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Polyurethane coating on guitar: high spots

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Forum topic by GurfGurston posted 08-19-2018 04:44 AM 349 views 0 times favorited 4 replies Add to Favorites Watch
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GurfGurston

9 posts in 88 days


08-19-2018 04:44 AM

Hi All,

I am refinishing a guitar for the first time ever (doing luthier or woodwork) and I have a couple of high spots where the urethane was applied too heavily and ran over the side or puddled on the back. I decided to leave it and build up the coats a bit before sanding them down and have since learned how to properly apply the poly… so now I’m at around 20 coats wiped on with t-shirt cloth and it looks great except for these few run marks.

Is it okay to just wet sand them down or should I build up coats around them a little bit first? I’ve been scuffing between coats but it looks like now I’ll be removing a good bit of material. After that I guess clean with mineral spirits and a microfiber cloth then throw a few more coats over it??

Psalms 19:1 1 The heavens declare the glory of God; the skies proclaim the work of his hands.


4 replies so far

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mahdee

4006 posts in 1939 days


#1 posted 08-19-2018 01:10 PM

You may run into a few issues. One would be sanding over the layers which is very hard to cover with additional applications. The other is that it may take a long time for the high spots to dry especially if you have been putting additional coats over them. You will notice that when you go to wet sand it, the finish will roll out. Also, since the guitar is not handled like a coffee table, you may not need that many coats to properly protect the instrument; a thick coat may affect the sound. I would put it aside for a week or two before sanding and go from there.
Good luck

-- earthartandfoods.com

View Planeman40's profile

Planeman40

1272 posts in 2932 days


#2 posted 08-19-2018 02:46 PM

Try this trick.
Use a single edge razor blade (https://www.harborfreight.com/catalogsearch/result/index/?dir=asc&order=EAScore%2Cf%2CEAFeatured+Weight%2Cf%2CSale+Rank%2Cf&q=razor+blade) to scrape the run down level. Hold the blade at 90 degrees to the surface. The polyurethane must be absolutely hard and dry. I have scraped entire table tops, cabinets, and even musical instruments this way. Finish by wet sanding with a very fine black (carborundum) sand paper, then polish to a mirror finish with automotive rubbing compound (I use the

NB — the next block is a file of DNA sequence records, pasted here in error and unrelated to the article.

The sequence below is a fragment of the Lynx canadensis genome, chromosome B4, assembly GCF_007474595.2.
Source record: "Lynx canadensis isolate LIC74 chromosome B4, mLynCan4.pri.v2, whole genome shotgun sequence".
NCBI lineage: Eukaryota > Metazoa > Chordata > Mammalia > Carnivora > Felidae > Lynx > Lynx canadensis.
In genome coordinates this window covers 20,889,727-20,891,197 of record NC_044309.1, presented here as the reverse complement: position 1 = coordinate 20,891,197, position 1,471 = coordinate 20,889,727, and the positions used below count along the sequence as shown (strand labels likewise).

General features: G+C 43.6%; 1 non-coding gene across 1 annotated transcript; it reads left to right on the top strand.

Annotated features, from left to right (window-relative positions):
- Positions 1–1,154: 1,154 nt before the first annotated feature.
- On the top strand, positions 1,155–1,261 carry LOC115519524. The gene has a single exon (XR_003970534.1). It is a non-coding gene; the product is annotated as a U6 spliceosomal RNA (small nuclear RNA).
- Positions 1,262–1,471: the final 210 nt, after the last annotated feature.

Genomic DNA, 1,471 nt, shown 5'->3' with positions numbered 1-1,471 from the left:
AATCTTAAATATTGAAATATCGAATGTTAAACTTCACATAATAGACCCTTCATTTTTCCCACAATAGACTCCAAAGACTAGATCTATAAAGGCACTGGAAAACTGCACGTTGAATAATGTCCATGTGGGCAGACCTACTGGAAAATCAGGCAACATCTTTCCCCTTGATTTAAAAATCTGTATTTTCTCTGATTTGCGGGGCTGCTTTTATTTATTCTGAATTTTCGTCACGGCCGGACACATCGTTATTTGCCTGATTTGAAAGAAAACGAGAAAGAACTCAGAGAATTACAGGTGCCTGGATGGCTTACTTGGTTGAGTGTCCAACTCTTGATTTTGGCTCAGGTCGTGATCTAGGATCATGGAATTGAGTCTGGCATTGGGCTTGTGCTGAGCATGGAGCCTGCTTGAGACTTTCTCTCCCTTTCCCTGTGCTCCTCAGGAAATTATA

Turtle Wax brand from Pep boys.)

For what its worth, guitars should be finished with a couple of coats of shellac as a “primer” and sanded as above. Shellac is a superb sealer that sands well and is compatible with lacquers and other clear finishes on top. Or shellac can be THE finish! Great stuff.

-- Always remember: It is a mathematical certainty that half the people in this country are below average in intelligence!

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CaptainKlutz

524 posts in 1666 days


#3 posted 08-19-2018 06:46 PM

https://www.woodmagazine.com/woodworking-tips/techniques/finishing/film-flaws

FWIW –
Automotive painting world has a couple tools that might help:
1) ‘run shaver’: Tool to hold razor blade flat for shaving off top of a run
2) ‘nib file’: Is small file used knock dust nibs or bugs off top of finish. I have a Streck fine nib file and it works well to ‘plane’ top off a run or drip in poly.
There is no one perfect solution to dealing with finish imperfections. Depending on defect, may need to use both tools, then sanding to create final finish. Google/Amazon can show you many different versions of these tools.

-- I'm an engineer not a woodworker, but I can randomly find useful tools and furniture inside a pile of lumber!

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GurfGurston

9 posts in 88 days


#4 posted 08-21-2018 02:04 PM

Thanks for all the help fellas it worked beautifully.

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